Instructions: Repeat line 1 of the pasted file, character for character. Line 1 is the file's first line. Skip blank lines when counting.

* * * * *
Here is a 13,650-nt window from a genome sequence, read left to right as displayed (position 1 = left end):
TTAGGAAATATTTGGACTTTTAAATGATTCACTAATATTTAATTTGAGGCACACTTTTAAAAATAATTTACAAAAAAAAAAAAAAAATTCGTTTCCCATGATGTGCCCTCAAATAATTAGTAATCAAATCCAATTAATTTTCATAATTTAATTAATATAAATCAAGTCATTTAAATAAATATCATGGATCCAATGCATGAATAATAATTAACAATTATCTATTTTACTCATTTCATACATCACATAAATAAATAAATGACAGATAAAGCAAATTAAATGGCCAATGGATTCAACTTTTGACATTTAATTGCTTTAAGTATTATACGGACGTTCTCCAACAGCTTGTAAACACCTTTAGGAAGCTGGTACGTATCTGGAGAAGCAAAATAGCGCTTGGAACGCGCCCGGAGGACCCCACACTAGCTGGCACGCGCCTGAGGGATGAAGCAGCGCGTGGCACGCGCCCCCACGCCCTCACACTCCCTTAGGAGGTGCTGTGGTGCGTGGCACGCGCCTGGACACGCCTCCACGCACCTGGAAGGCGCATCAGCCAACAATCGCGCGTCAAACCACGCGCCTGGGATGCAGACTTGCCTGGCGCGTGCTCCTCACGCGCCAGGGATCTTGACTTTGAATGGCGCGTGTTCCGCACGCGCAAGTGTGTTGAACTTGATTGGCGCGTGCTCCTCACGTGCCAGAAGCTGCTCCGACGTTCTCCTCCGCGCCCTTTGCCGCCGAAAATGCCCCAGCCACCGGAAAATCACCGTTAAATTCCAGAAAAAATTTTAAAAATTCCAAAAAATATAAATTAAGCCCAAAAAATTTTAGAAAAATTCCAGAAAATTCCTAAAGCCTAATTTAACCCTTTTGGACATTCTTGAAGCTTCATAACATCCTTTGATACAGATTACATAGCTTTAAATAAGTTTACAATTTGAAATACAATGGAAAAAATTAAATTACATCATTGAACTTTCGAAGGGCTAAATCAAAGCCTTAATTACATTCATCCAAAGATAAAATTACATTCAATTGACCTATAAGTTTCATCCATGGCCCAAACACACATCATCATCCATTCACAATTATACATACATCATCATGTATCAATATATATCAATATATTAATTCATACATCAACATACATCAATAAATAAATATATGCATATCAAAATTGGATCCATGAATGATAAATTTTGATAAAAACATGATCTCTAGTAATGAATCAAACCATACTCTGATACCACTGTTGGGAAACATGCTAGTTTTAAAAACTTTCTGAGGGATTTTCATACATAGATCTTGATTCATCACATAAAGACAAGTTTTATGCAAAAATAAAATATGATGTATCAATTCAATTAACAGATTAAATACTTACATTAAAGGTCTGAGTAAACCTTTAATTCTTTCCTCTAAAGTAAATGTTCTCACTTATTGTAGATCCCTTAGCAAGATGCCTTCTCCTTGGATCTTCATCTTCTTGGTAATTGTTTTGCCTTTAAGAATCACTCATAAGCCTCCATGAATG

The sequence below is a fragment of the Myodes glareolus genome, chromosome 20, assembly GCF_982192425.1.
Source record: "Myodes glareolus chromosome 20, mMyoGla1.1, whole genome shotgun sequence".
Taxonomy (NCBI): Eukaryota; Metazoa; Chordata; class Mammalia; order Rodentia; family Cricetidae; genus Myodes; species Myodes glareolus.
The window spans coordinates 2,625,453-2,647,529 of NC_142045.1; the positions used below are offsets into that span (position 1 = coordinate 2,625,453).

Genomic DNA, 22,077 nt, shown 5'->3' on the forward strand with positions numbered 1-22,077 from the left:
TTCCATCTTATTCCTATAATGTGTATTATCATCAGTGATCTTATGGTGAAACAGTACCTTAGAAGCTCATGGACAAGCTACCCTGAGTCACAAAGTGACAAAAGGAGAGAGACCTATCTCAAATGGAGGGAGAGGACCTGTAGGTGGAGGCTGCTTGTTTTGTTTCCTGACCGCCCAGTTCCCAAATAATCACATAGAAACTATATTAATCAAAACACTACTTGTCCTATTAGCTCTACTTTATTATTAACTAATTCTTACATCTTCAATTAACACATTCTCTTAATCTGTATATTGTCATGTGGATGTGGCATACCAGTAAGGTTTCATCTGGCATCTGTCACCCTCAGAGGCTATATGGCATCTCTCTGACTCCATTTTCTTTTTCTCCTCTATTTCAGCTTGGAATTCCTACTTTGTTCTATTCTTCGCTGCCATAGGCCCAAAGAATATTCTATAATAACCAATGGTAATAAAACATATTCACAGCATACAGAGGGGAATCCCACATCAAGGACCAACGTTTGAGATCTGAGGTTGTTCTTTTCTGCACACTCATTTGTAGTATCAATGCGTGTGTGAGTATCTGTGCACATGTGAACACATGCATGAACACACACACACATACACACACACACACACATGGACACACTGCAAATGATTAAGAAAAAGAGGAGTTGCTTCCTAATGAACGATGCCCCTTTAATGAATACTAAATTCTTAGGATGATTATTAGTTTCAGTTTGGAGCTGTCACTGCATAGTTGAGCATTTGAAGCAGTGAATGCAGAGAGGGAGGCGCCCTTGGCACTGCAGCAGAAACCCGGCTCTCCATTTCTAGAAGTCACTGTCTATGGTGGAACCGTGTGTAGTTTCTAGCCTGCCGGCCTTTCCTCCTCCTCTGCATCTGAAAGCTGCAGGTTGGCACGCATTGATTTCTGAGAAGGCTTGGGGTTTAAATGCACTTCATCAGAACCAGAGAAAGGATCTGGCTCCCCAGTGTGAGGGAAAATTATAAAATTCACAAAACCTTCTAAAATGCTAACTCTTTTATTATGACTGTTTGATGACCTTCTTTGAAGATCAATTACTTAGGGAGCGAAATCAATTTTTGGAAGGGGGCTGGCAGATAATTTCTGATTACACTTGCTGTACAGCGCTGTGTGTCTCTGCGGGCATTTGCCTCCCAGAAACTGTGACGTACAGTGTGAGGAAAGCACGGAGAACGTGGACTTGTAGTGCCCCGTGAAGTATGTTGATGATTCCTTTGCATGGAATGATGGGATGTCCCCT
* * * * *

Here is a 13,650-nt window from a genome sequence, read left to right as displayed (position 1 = left end):